Frostbite

Frostbite

Definition: Frostbite is an injury caused by freezing of the skin and underlying tissues. In extreme cases, muscle, nerves, and blood vessels may also freeze. It is most common on the fingers, toes, nose, ears, cheeks, and chin. Exposed skin in cold, windy weather is most vulnerable to frostbite. But frostbite can occur on skin covered by gloves or other clothing.

The initial symptom is typically numbness. This may be followed by clumsiness with a white or bluish color to the skin. Swelling or blistering may occur following treatment. The hands, feet, and face are most commonly affected. Complications may include hypothermia or compartment syndrome.

Frostbite also occurs when our skin directly contacts very cold surfaces. This type of exposure may immediately freeze the skin that touches the frozen surface.

There are different degrees of frostbite. In superficial frostbite, the skin can recover fully with prompt treatment. However, if frostbite is deep, tissue damage can be permanent and tissue loss can occur.

Some groups of people at greatest risk for frostbite and hypothermia include those:

  • who spend a lot of time outside, such as the homeless, hikers, hunters, etc.;
  • under the influence of alcohol;
  • who are elderly without adequate heating, food, and shelter;
  • who are exhausted or excessively dehydrated;
  • who are mentally ill.

The most important way of preventing frostbite is to get out of the cold. If people are exposed to the cold, make sure that they have adequate protective clothing.

Causes, Sign, and Symptom of Frostbite: Frostbite occurs when skin and underlying tissues freeze. The most common cause of frostbite is exposure to cold-weather conditions. But it can also be caused by direct contact with ice, frozen metal or very cold liquids.

Frostbite is caused by two different means: cell death at the time of exposure and further cell deterioration and death because of a lack of oxygen.

  • In the first, ice crystals form in the space outside of the cells. Water is lost from the cell’s interior, and dehydration promotes the destruction of the cell.
  • In the second, the damaged lining of the blood vessels is the main culprit. As blood flow returns to the extremities upon rewarming, it finds that the blood vessels themselves are injured, also by the cold. This injury is the primary determinant of the amount of tissue damage that occurs in the end.

The major risk factor for frostbite is exposure to cold through geography, occupation and/or recreation. Inadequate clothing and shelter are major risk factors. Physical, behavioral, and environmental factors can all contribute to the development of frostbite. Immobility and physical stress (such as malnutrition or dehydration) are also risk factors.

Three frostbite stages are:

  • The first degree – irritates the skin
  • The second degree – blisters but has no major damage
  • The third degree – involves all layers of the skin and causes permanent tissue damage

Frostbite is often preceded by frostnip. The symptoms of frostbite progress with prolonged exposure to cold. Historically, frostbite has been classified by degrees according to skin and sensation changes, similar to burn classifications.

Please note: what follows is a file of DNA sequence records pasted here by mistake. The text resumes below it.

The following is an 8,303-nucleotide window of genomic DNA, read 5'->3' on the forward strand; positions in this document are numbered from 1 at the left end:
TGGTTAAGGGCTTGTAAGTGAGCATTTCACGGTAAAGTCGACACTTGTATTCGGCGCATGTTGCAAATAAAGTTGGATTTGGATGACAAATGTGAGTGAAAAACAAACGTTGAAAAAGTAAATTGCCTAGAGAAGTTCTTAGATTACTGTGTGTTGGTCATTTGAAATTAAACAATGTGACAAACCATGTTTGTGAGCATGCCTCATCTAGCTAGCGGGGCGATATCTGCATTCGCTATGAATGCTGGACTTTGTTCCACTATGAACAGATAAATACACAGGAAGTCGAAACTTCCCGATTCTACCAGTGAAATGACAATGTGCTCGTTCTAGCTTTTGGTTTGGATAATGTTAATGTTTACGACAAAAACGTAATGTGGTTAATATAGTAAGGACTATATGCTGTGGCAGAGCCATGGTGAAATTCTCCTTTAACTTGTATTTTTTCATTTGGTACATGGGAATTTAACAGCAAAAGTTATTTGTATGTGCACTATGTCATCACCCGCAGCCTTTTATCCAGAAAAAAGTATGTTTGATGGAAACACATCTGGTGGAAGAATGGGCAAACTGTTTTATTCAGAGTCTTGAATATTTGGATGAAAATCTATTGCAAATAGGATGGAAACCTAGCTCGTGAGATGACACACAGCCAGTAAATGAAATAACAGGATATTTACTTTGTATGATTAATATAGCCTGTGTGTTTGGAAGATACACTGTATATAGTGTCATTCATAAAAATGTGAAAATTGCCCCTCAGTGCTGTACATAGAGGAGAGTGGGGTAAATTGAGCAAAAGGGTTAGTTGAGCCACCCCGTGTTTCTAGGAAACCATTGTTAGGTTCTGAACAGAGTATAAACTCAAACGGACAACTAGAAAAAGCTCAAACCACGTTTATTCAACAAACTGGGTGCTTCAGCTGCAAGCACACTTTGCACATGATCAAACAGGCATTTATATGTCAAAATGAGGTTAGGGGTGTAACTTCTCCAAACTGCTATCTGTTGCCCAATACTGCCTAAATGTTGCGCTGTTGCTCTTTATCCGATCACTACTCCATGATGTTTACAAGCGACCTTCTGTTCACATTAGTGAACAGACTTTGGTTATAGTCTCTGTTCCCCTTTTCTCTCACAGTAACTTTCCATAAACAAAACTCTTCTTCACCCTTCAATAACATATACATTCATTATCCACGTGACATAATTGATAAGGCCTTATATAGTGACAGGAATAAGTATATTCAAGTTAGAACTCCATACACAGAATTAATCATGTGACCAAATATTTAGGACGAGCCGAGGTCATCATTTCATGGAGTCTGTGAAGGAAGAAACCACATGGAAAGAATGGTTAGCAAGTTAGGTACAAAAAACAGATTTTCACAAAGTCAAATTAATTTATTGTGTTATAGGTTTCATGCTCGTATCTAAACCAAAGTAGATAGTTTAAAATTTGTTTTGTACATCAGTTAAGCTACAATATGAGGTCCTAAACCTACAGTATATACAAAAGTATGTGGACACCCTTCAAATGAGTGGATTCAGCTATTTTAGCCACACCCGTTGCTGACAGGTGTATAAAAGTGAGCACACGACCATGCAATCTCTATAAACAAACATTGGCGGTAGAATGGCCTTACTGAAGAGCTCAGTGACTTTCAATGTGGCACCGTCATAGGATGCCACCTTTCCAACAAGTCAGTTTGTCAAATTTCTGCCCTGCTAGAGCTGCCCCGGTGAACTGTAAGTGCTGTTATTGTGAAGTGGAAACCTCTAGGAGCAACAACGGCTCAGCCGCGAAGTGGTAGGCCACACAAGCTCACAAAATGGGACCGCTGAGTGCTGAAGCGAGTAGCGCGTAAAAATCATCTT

Most cases of frostbite include the following symptoms:

  • skin feels prickly and/or numb
  • skin is discolored (red, white, gray, or yellow)
  • pain around the exposed area

Frostbite is severe when the following symptoms emerge:

  • blisters on the skin
  • skin turns black
  • joints and muscles are stiff or not functioning
  • fever
  • dizziness
  • swelling, redness, or discharge in the frostbitten area

Frostbite is most common on the fingers, toes, nose, ears, cheeks, and chin. Because of skin numbness, people may not realize they have frostbite until someone else points it out.

Diagnosis and Treatment of Frostbite: Frostbite is usually diagnosed by the typical symptoms in someone who has been exposed to extreme, cold weather. Frostbite can happen very quickly so people need to be aware of the symptoms and signs.

A doctor may conduct tests, such as an X-ray, a bone scan or an MRI. These can help him or she determines the severity of their frostbite and check whether bone or muscle is damaged.

For all another frostbite, after appropriate first aid and assessment for hypothermia, treatment may involve rewarming, medications, wound care, surgery, and various therapies, depending on the severity of our injury.

For immediate first aid treatment, do the following:

  • Rewarming of the skin.
  • Oral pain medicine.
  • Protecting the injury.
  • Removal of damaged tissue (debridement).
  • Whirlpool therapy or physical therapy.
  • Infection-fighting drugs.
  • Clot-busting drugs.
  • Wound care.
  • Surgery.
  • Hyperbaric oxygen therapy.

In the most extreme cases, bone, muscle, and nerves experience damage. Amputation surgery may be necessary. Doctors may try to repair tissues with drugs called thrombolytics, which they’ll deliver intravenously (through a vein). These drugs can cause severe bleeding and are usually the last resort to avoid amputation.

Frostbite can be prevented. Additional measures to prevention frostbite include:

  • Avoiding temperatures below −15 °C
  • Avoiding moisture, including in the form of sweat and/or skin emollients
  • Avoiding alcohol and drugs that impair circulation or natural protective responses
  • Layering clothing
  • Using chemical or electric warming devices
  • Recognizing early signs of frostnip and frostbite

Exercise can get the blood flowing and help people stay warm, but don’t do it to the point of exhaustion.

 

Information Source:

  1. emedicinehealth.com
  2. healthline.com
  3. mayoclinic.org
  4. patient.info
  5. wikipedia